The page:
Psychiatric diagnoses

Generalised anxiety

If you experience so much anxiety that you’re constantly afraid something terrible is about to happen, you may have generalised anxiety disorder, or GAD.

What is it like to have GAD?

If you have GAD, it is like having your radar for disasters always turned on. If may feel as though you never have a break from the apprehension, and you never feel truly secure. As soon as you have an anxious thought, you may feel as though you need clarity at once. You may feel that you need to avoid all emotional discomfort, and you may have difficulty living in the moment.

It’s common for you to have other mental or physical problems at the same time. For example you may have obsessions, eating disorders or depression, or you may have constant pain in your stomach, back or shoulders. You may feel dizzy or disoriented, and may begin to cry easily.

GAD is one of several anxiety disorders, and it’s common to have several of them simultaneously. Examples of other anxiety disorders are social anxiety, panic disorder and phobias.

How does this affect your life?

You may have difficulty sleeping and be sensitive to stress, separations and situations where you risk losing control.

You may frequently worry about everything from disasters nearby to the world situation. Nearly everything feels threatening, and you may feel an enormous need for security. The continual stress and anxiety may cause you to suffer from exhaustion disorder or depression. The more space that the anxiety takes up, the less scope you eventually have to live the life that you might actually like to live.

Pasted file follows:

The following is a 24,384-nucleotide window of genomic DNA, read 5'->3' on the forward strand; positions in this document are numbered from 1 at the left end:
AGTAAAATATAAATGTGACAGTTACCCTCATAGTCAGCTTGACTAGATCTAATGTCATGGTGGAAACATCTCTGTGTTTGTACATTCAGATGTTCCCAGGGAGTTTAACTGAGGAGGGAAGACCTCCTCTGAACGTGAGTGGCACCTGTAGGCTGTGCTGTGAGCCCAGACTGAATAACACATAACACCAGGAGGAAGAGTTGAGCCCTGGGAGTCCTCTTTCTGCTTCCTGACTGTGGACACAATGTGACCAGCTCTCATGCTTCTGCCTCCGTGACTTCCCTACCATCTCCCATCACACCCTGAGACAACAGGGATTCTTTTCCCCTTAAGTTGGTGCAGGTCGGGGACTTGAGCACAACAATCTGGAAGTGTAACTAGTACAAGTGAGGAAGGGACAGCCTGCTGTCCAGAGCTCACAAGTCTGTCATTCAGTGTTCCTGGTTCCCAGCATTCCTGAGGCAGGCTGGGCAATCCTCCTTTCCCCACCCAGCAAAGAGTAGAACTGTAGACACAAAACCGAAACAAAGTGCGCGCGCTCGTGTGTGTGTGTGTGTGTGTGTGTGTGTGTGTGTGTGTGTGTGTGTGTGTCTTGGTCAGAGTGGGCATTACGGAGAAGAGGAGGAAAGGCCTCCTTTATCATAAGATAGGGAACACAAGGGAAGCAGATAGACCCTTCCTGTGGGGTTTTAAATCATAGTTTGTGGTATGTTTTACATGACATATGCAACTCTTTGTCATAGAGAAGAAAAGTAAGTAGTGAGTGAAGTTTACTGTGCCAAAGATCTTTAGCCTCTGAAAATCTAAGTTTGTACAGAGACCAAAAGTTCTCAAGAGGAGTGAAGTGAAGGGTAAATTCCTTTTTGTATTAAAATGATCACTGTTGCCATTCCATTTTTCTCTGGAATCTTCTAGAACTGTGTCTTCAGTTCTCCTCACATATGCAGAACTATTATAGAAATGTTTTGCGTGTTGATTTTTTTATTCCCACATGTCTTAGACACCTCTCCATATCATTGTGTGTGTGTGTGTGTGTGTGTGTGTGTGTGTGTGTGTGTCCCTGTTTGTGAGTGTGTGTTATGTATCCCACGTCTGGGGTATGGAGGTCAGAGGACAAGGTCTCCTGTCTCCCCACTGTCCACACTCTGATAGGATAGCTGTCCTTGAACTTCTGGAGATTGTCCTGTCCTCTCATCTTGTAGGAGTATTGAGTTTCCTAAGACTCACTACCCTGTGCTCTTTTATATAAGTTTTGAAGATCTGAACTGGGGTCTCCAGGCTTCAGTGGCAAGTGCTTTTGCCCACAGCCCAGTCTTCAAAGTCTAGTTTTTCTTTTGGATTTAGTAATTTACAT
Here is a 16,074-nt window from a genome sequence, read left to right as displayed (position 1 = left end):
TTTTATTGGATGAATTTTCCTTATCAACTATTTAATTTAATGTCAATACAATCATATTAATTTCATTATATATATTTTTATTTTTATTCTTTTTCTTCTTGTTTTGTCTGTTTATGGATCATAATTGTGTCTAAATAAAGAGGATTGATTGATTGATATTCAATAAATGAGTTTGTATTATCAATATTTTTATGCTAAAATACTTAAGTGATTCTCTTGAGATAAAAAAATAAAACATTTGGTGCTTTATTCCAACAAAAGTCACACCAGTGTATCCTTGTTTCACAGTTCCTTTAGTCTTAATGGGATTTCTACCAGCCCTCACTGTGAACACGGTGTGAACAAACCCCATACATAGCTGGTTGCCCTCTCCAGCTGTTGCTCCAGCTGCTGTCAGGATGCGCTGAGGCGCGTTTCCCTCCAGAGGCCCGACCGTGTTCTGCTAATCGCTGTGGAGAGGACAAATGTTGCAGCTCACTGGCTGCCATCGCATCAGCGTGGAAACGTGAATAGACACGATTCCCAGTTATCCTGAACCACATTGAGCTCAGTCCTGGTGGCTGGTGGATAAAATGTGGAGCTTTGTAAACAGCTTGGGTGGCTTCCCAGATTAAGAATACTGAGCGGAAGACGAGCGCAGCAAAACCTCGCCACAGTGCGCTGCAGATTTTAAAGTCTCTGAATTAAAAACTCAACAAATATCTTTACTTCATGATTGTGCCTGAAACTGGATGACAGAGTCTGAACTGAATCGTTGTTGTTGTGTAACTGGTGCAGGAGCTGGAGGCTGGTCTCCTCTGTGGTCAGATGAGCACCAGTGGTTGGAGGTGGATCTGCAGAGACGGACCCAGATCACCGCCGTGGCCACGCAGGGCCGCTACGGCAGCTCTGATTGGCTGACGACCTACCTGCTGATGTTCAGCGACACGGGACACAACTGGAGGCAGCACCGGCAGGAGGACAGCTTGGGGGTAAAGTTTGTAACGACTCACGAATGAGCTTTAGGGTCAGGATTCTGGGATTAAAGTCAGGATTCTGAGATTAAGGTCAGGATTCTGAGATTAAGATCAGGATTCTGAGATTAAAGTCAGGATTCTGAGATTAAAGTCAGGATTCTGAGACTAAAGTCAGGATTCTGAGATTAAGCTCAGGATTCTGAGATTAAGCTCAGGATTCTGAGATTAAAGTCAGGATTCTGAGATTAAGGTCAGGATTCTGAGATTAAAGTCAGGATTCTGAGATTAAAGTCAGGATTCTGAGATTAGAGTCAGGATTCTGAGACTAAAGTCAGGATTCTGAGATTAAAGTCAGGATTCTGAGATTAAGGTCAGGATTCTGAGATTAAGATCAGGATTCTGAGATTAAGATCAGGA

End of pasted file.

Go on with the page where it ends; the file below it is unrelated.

When do I need to seek help?

You should seek help if your anxiety is so great that it causes difficulties in your daily life and limits your life.  You should also seek help if you are self-medicating with alcohol or sedatives in order to manage ordinary situations.

If you are experiencing these issues, don’t hesitate to seek help. There is a lot that you can do to feel better, and seeking care is the first step. If you don’t know where to seek care, you can find clinics via 1177.se.

What sort of help can I receive?

It is possible to feel better with the help of treatment. There are many different treatments, such as talk therapy and medication. The treatment entails learning to manage your anxiety in a way that prevents it from affecting and restricting your life.

If you have sought care in the past but didn’t think that it worked, don’t give up. Seek help again. Research has shown that the type of therapy is not what determines whether a treatment is effective; rather, it is the trust you develop in your therapist.

You are not alone

Many people have lived with anxiety for many years but have found ways to feel better.

Receiving a diagnosis or perhaps several does not mean that life is over — to the contrary, it can provide you with self-understanding, make you take yourself seriously and help you understand what you need. It can make you stronger and improve your self-esteem.

Gaining insight into your difficulties can give you a chance to feel better. For example it may help you learn to find other approaches that enable you to set limits for your uneasiness and begin to feel trust in relationships or a wider context. The more you are able to give up control, the better you may feel.